This week, he posted the best description of what's wrong with the 2016 campaign:
It's 1993. I have just graduated from high school. I am 17. A State Duma election is on. Yavlinsky, Khakadada, Ryzhkov, Zyuganov, Zhirinovsky are taking part. I am interested in politics but I'm not allowed to take part in the election.
23 years have gone by. It's 2016. A State Duma election is on. Yavlinsky, Khakadada, Ryzhkov, Zyuganov, Zhirinovsky are taking part. I am interested in politics but I'm not allowed to take part in the election.
The stasis is obvious to everyone, not just to Navalny. According to the Levada Center, 42 percent of Russians believe the election will be a mere imitation of political struggle. The turnout will probably be extremely low; if answers by those who do not plan to vote are taken into account, United Russia's 55 percent shrinks to 35 percent.
Putin has created a political climate and a system that make it unnecessary to rig the election. The news media are tightly controlled. The few relatively independent outlets are regularly shown that they have to toe the line. In a speech to a recent United Russia convention, Putin explained how he sees campaigning in today's Russia, surrounded by enemies and saddled with Western sanctions:
The most dangerous thing today is to speculate on the current difficulties. I'm not talking about criticism of the authorities -- it's necessary, a must-have. And of course it will be. Election time, by the way, is when criticism is the toughest and most direct, and that's very good, it's normal and in most cases it's definitely useful for the cause. I'm talking about something else -- lies and the manipulation of facts, the direct betrayal of the country's interests, the empty promises that are worse than any treachery because they aren't backed by anything except a desire to destabilize the situation, split society, grab power at any cost.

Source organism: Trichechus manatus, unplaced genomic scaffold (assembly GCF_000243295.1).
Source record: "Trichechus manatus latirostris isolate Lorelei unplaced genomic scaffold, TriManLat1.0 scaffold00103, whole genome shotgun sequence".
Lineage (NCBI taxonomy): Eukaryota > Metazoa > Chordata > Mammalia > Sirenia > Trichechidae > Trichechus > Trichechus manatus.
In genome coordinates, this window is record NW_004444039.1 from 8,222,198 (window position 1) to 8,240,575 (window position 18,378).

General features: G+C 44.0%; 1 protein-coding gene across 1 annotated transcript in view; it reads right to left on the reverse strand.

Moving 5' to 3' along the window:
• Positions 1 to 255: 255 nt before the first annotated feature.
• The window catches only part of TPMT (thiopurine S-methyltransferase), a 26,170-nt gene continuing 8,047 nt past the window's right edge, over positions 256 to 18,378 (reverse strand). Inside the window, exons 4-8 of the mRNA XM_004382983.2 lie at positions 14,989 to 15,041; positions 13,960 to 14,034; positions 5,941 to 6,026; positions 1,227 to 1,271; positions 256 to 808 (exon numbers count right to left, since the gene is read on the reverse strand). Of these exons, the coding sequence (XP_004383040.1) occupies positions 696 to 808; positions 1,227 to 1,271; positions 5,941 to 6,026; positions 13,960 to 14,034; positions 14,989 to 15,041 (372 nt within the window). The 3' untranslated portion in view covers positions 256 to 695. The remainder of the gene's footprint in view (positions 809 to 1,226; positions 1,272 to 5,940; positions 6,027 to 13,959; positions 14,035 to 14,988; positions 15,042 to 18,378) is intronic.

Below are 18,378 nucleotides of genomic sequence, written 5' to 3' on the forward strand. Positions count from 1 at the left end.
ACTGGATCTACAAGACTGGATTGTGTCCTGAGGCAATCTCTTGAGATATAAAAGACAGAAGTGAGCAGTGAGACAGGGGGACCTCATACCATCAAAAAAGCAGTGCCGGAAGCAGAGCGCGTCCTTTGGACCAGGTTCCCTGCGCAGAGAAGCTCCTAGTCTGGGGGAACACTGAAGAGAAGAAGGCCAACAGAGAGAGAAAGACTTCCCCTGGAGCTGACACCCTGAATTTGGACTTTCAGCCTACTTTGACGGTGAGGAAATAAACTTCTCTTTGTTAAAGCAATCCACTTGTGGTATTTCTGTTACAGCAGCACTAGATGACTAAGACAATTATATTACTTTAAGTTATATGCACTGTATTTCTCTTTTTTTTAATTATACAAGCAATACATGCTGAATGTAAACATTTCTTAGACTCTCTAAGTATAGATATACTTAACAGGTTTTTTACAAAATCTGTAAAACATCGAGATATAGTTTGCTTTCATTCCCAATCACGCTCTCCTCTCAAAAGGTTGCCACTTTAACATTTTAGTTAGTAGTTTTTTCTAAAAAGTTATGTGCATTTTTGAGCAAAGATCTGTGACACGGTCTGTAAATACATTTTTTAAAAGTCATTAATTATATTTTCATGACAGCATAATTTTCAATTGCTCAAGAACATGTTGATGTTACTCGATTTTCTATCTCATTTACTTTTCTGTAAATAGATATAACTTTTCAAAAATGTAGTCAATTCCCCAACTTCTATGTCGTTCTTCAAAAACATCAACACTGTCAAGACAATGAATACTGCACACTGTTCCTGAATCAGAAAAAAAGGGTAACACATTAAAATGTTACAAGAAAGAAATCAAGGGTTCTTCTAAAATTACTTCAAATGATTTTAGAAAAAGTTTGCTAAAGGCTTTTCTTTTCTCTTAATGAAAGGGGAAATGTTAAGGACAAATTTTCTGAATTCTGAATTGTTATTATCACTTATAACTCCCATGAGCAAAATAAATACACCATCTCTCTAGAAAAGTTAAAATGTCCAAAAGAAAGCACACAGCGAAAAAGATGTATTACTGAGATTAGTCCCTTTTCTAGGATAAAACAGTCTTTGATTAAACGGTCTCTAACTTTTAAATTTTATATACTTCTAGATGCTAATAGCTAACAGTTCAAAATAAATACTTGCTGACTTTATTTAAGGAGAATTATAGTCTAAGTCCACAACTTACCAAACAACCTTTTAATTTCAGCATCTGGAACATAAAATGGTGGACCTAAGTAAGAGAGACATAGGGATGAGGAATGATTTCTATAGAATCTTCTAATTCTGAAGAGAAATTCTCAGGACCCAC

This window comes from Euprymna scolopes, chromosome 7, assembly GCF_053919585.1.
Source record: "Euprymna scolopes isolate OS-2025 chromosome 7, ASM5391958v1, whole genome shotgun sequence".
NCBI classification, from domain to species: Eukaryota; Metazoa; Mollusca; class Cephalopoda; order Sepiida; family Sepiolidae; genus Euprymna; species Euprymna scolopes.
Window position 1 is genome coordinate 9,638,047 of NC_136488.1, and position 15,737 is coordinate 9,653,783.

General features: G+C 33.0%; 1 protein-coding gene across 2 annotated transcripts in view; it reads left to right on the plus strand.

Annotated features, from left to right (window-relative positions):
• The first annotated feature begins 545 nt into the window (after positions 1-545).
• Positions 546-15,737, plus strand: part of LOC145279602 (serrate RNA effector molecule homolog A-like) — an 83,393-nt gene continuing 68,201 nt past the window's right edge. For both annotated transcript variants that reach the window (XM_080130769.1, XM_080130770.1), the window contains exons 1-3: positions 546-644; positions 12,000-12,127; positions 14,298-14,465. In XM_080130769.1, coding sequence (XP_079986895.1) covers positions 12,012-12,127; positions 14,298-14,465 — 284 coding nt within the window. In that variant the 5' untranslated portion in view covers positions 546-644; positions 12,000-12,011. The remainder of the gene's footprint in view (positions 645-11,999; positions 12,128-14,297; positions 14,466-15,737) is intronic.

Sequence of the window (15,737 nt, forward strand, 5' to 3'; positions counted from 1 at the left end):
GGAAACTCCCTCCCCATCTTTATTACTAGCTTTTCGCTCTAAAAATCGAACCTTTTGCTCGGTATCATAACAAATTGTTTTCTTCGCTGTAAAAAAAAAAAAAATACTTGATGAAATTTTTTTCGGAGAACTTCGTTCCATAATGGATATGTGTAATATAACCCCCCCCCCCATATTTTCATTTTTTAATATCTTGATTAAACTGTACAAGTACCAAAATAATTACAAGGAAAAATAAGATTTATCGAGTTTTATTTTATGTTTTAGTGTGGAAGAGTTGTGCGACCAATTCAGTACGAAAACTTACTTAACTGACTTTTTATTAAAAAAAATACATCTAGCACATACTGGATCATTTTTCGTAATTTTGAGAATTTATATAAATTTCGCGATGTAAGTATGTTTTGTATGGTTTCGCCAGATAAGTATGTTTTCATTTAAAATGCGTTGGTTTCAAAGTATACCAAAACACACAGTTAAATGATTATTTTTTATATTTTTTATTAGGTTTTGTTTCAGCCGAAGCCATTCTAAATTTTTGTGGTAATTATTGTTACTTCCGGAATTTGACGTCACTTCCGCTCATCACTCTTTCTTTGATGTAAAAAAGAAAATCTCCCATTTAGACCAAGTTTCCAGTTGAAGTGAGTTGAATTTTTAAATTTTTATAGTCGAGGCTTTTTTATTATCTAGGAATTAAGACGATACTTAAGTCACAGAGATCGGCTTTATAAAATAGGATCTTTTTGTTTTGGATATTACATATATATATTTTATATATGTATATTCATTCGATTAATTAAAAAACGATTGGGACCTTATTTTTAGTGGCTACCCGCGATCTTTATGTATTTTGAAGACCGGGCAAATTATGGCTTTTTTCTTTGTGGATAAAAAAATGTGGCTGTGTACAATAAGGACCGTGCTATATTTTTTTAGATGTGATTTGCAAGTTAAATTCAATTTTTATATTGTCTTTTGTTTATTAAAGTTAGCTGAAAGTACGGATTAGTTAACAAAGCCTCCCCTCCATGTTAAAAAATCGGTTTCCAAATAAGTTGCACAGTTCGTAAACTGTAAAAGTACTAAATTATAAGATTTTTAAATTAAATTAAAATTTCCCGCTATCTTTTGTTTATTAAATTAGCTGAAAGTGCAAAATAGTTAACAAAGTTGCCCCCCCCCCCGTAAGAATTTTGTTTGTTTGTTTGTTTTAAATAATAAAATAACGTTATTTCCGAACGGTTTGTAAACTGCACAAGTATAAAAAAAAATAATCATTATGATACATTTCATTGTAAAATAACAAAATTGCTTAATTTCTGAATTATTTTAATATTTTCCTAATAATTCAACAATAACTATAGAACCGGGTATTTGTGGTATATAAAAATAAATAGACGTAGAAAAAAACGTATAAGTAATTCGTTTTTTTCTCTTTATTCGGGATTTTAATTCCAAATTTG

Putin may be impressed by Donald Trump, but, judging by this tirade, he wouldn't have been allowed to run for the State Duma. No one particularly colorful is. As Fyodor Krasheninnikov noted in a column for the daily Vedomosti, business figures are remarkably scarce on major party lists -- a major change from previous elections when wealthy Russians tried to get into parliament to obtain legislative immunity, the chance to lobby their business interests and the status that allowed them to get closer to big state procurement contracts.
"The lists are full of party functionaries, public servants and pro-government activists -- people who clearly won't be independent," Krasheninnikov wrote. "With all the formal and informal restrictions that exist today, the prospect of having to declare all their property, getting out of business and coming under sanctions of some sort has become an important reason for many to dodge political careers."
In other words, Putin has steamrolled the political landscape so thoroughly that only an ossified, bored, boring "political elite" from the 1990s and his own grey-faced loyalists of a more recent vintage can get elected. If the Russian leader needs an "amok printer" again -- or if he suddenly changes his mind and wants to flirt with the West, or with liberal economic, again -- the next State Duma will be as docile as the last one.
In other countries, political elites may be quaking in their boots, fearing a populist rebellion. By rights, Russia should be among them: This is the first election since the 1990s taking place during an economic downturn, and the people who run the country are unspeakably corrupt. But Russians clearly are not tired enough of the same old faces, names and policies to demand change.
This column does not necessarily reflect the opinion of the editorial board or Bloomberg LP and its owners.